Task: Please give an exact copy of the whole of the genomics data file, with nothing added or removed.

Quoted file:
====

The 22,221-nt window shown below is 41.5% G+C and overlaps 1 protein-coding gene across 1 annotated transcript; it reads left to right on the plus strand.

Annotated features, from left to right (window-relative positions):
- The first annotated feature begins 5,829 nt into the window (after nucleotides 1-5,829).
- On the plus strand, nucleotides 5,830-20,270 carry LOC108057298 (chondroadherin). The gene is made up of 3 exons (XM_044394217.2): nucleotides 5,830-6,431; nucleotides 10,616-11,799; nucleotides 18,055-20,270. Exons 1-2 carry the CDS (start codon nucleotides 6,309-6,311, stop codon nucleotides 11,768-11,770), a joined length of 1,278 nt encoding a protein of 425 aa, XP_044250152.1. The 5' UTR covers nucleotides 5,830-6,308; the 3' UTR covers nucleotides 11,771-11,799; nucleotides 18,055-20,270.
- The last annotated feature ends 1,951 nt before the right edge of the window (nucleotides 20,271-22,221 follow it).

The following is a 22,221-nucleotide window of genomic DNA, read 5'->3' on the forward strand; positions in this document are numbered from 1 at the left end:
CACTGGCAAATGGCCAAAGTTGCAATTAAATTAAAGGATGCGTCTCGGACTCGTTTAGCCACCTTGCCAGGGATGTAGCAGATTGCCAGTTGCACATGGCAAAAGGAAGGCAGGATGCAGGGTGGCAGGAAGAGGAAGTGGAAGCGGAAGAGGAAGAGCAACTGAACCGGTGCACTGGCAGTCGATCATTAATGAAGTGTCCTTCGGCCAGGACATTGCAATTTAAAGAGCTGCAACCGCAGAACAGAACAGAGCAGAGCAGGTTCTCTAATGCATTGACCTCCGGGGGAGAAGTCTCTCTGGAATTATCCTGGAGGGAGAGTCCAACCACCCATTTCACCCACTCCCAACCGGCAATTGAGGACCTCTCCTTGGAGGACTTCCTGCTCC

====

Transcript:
The 22,221-nt window shown below is 41.5% G+C and overlaps 1 protein-coding gene across 1 annotated transcript; it reads left to right on the plus strand.

Annotated features, from left to right (window-relative positions):
- The first annotated feature begins 5,829 nt into the window (after nucleotides 1-5,829).
- On the plus strand, nucleotides 5,830-20,270 carry LOC108057298 (chondroadherin). The gene is made up of 3 exons (XM_044394217.2): nucleotides 5,830-6,431; nucleotides 10,616-11,799; nucleotides 18,055-20,270. Exons 1-2 carry the CDS (start codon nucleotides 6,309-6,311, stop codon nucleotides 11,768-11,770), a joined length of 1,278 nt encoding a protein of 425 aa, XP_044250152.1. The 5' UTR covers nucleotides 5,830-6,308; the 3' UTR covers nucleotides 11,771-11,799; nucleotides 18,055-20,270.
- The last annotated feature ends 1,951 nt before the right edge of the window (nucleotides 20,271-22,221 follow it).

The following is a 22,221-nucleotide window of genomic DNA, read 5'->3' on the forward strand; positions in this document are numbered from 1 at the left end:
CACTGGCAAATGGCCAAAGTTGCAATTAAATTAAAGGATGCGTCTCGGACTCGTTTAGCCACCTTGCCAGGGATGTAGCAGATTGCCAGTTGCACATGGCAAAAGGAAGGCAGGATGCAGGGTGGCAGGAAGAGGAAGTGGAAGCGGAAGAGGAAGAGCAACTGAACCGGTGCACTGGCAGTCGATCATTAATGAAGTGTCCTTCGGCCAGGACATTGCAATTTAAAGAGCTGCAACCGCAGAACAGAACAGAGCAGAGCAGGTTCTCTAATGCATTGACCTCCGGGGGAGAAGTCTCTCTGGAATTATCCTGGAGGGAGAGTCCAACCACCCATTTCACCCACTCCCAACCGGCAATTGAGGACCTCTCCTTGGAGGACTTCCTGCTCC